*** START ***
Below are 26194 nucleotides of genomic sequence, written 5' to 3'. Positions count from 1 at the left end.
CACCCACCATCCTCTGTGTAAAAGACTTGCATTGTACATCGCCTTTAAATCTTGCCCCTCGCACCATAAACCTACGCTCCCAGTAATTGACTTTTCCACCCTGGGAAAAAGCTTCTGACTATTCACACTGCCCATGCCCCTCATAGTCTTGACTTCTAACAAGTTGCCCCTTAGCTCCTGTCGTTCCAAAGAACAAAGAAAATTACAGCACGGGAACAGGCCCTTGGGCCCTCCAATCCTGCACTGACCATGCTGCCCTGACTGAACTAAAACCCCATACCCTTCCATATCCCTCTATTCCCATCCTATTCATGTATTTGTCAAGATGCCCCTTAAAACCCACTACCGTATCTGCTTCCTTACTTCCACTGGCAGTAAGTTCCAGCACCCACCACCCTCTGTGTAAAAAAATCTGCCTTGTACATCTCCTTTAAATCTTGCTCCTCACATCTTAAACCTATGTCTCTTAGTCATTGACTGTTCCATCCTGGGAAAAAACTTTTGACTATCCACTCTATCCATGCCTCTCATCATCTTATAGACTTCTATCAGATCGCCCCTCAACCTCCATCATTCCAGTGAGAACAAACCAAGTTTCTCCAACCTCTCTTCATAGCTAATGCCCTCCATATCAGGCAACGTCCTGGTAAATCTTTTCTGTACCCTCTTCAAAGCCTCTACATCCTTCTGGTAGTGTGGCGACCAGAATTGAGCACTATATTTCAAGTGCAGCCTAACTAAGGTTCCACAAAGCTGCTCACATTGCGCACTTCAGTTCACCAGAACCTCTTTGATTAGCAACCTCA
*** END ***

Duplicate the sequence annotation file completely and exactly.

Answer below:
Below are 26194 nucleotides of genomic sequence, written 5' to 3'. Positions count from 1 at the left end.
CACCCACCATCCTCTGTGTAAAAGACTTGCATTGTACATCGCCTTTAAATCTTGCCCCTCGCACCATAAACCTACGCTCCCAGTAATTGACTTTTCCACCCTGGGAAAAAGCTTCTGACTATTCACACTGCCCATGCCCCTCATAGTCTTGACTTCTAACAAGTTGCCCCTTAGCTCCTGTCGTTCCAAAGAACAAAGAAAATTACAGCACGGGAACAGGCCCTTGGGCCCTCCAATCCTGCACTGACCATGCTGCCCTGACTGAACTAAAACCCCATACCCTTCCATATCCCTCTATTCCCATCCTATTCATGTATTTGTCAAGATGCCCCTTAAAACCCACTACCGTATCTGCTTCCTTACTTCCACTGGCAGTAAGTTCCAGCACCCACCACCCTCTGTGTAAAAAAATCTGCCTTGTACATCTCCTTTAAATCTTGCTCCTCACATCTTAAACCTATGTCTCTTAGTCATTGACTGTTCCATCCTGGGAAAAAACTTTTGACTATCCACTCTATCCATGCCTCTCATCATCTTATAGACTTCTATCAGATCGCCCCTCAACCTCCATCATTCCAGTGAGAACAAACCAAGTTTCTCCAACCTCTCTTCATAGCTAATGCCCTCCATATCAGGCAACGTCCTGGTAAATCTTTTCTGTACCCTCTTCAAAGCCTCTACATCCTTCTGGTAGTGTGGCGACCAGAATTGAGCACTATATTTCAAGTGCAGCCTAACTAAGGTTCCACAAAGCTGCTCACATTGCGCACTTCAGTTCACCAGAACCTCTTTGATTAGCAACCTCA